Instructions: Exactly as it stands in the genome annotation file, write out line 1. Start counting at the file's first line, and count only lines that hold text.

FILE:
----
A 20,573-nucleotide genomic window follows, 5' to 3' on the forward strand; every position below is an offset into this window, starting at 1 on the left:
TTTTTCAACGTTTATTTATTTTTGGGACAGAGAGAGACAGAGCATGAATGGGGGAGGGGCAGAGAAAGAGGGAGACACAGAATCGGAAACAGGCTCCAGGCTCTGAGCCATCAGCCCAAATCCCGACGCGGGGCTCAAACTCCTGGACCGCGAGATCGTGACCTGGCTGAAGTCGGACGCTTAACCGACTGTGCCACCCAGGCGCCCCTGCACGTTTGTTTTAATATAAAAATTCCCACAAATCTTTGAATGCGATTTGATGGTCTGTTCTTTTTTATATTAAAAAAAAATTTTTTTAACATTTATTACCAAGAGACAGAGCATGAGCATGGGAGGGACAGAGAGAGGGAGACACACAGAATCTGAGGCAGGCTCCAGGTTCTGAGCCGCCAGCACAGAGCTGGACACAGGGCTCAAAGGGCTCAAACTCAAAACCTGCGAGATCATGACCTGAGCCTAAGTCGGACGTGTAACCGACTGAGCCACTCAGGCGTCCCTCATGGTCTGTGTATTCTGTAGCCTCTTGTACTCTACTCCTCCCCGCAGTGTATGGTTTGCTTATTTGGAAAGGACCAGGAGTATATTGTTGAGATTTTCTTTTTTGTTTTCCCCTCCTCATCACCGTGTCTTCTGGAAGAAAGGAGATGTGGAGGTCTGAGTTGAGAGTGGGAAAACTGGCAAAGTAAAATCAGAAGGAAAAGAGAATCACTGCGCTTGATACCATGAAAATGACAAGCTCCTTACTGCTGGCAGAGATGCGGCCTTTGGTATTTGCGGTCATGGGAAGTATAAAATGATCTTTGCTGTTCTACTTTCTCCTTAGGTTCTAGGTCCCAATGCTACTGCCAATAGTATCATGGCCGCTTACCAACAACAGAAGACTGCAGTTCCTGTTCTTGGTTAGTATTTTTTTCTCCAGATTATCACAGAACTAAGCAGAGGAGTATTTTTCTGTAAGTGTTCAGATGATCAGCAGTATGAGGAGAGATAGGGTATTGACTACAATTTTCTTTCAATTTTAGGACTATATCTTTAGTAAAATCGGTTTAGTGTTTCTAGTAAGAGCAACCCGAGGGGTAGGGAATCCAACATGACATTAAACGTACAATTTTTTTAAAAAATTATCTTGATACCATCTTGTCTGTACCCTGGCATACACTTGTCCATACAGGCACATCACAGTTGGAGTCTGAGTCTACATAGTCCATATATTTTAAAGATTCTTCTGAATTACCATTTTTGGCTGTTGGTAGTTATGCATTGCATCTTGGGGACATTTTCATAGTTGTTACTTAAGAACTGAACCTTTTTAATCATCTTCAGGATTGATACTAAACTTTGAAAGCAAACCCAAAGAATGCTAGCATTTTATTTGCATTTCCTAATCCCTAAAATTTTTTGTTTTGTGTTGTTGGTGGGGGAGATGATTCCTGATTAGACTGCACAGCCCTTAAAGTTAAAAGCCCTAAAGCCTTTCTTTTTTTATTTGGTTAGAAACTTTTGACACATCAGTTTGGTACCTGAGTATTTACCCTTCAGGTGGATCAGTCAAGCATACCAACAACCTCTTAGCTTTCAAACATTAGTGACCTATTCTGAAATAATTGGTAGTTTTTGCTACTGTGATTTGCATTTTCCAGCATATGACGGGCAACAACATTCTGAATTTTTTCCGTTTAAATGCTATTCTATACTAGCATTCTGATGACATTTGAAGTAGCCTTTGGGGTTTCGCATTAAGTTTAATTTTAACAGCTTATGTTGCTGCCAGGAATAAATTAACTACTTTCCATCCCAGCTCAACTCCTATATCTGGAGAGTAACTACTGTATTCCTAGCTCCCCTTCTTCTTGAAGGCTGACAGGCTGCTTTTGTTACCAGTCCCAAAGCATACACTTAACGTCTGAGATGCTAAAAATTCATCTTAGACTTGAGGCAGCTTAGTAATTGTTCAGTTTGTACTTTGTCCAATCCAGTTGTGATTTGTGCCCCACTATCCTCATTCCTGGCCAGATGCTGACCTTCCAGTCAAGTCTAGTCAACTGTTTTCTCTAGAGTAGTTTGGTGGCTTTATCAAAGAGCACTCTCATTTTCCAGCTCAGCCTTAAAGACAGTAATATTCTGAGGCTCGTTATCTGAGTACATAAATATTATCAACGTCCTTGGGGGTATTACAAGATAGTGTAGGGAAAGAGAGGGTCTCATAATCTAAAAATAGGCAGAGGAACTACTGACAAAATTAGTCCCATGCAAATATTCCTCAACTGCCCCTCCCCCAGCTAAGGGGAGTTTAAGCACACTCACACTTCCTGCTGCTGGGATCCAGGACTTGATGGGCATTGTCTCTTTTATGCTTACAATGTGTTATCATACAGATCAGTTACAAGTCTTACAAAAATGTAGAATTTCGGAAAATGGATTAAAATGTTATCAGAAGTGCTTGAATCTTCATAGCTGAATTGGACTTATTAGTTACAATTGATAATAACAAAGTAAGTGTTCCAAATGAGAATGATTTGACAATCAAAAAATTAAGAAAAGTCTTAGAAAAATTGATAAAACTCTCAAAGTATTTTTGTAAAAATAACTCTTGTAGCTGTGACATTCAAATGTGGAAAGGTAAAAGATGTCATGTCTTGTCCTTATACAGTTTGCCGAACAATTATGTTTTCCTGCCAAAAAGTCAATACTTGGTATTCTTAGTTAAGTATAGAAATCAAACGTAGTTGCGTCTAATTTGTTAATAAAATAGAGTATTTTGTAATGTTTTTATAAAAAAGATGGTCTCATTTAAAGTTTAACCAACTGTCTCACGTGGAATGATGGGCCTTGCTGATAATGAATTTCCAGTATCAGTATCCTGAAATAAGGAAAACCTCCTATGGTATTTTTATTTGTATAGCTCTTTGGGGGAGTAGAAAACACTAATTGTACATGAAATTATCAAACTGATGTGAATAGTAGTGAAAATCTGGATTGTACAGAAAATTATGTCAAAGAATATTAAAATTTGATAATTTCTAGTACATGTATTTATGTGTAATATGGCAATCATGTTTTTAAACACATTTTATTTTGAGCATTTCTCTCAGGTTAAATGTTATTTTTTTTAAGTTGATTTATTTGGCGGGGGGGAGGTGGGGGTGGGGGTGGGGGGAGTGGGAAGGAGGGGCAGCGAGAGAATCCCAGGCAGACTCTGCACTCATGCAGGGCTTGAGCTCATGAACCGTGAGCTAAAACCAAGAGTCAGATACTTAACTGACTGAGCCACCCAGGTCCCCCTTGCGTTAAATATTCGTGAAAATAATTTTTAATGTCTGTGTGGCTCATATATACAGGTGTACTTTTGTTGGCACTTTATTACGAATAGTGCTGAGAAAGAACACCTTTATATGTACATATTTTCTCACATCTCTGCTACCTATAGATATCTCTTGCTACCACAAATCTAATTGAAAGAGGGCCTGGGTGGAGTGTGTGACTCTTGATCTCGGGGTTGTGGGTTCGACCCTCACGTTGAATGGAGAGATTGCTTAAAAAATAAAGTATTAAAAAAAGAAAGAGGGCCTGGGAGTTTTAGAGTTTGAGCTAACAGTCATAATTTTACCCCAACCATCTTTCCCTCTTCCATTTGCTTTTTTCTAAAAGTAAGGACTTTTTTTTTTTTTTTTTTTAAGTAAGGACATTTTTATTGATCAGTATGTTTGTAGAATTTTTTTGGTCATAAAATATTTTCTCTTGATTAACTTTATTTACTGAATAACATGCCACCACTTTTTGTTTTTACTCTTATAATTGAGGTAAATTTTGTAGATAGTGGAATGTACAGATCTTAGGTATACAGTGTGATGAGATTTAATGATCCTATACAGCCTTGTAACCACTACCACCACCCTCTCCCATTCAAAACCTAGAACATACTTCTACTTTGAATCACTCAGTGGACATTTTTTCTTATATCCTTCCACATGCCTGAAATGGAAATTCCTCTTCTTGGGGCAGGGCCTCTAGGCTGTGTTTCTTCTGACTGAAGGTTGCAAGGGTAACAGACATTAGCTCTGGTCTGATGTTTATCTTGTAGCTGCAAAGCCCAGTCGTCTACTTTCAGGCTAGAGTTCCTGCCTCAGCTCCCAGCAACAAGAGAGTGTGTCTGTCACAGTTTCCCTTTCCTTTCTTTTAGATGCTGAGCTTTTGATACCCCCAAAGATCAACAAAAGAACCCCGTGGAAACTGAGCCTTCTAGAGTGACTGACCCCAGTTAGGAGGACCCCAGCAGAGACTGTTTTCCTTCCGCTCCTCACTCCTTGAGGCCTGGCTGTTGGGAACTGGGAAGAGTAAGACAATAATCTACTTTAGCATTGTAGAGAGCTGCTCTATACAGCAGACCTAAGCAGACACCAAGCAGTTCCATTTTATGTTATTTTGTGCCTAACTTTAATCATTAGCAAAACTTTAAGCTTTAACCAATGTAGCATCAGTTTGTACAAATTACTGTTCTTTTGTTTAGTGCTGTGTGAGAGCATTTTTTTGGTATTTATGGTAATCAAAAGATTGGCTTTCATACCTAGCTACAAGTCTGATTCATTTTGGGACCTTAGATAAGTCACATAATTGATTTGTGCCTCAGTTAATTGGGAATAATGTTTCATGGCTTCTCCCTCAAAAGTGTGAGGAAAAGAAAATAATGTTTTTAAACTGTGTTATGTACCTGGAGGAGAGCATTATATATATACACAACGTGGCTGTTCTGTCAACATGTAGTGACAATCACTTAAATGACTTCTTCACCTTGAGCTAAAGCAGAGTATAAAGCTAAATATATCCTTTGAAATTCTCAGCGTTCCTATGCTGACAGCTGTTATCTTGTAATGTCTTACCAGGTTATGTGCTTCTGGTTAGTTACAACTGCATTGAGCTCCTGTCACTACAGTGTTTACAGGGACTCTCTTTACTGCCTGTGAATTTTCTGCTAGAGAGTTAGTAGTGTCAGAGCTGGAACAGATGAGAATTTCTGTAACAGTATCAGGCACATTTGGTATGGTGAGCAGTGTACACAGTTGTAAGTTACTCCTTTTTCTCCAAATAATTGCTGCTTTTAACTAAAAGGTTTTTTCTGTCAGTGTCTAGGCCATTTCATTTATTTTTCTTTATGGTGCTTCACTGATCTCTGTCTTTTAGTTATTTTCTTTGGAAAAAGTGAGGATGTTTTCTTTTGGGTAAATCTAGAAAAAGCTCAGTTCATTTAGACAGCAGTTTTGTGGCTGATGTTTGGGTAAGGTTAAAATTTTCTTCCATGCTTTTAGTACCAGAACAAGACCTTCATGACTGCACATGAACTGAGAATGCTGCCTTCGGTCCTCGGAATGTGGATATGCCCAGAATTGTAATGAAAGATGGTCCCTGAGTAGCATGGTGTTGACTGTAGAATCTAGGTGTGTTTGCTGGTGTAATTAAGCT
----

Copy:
A 20,573-nucleotide genomic window follows, 5' to 3' on the forward strand; every position below is an offset into this window, starting at 1 on the left: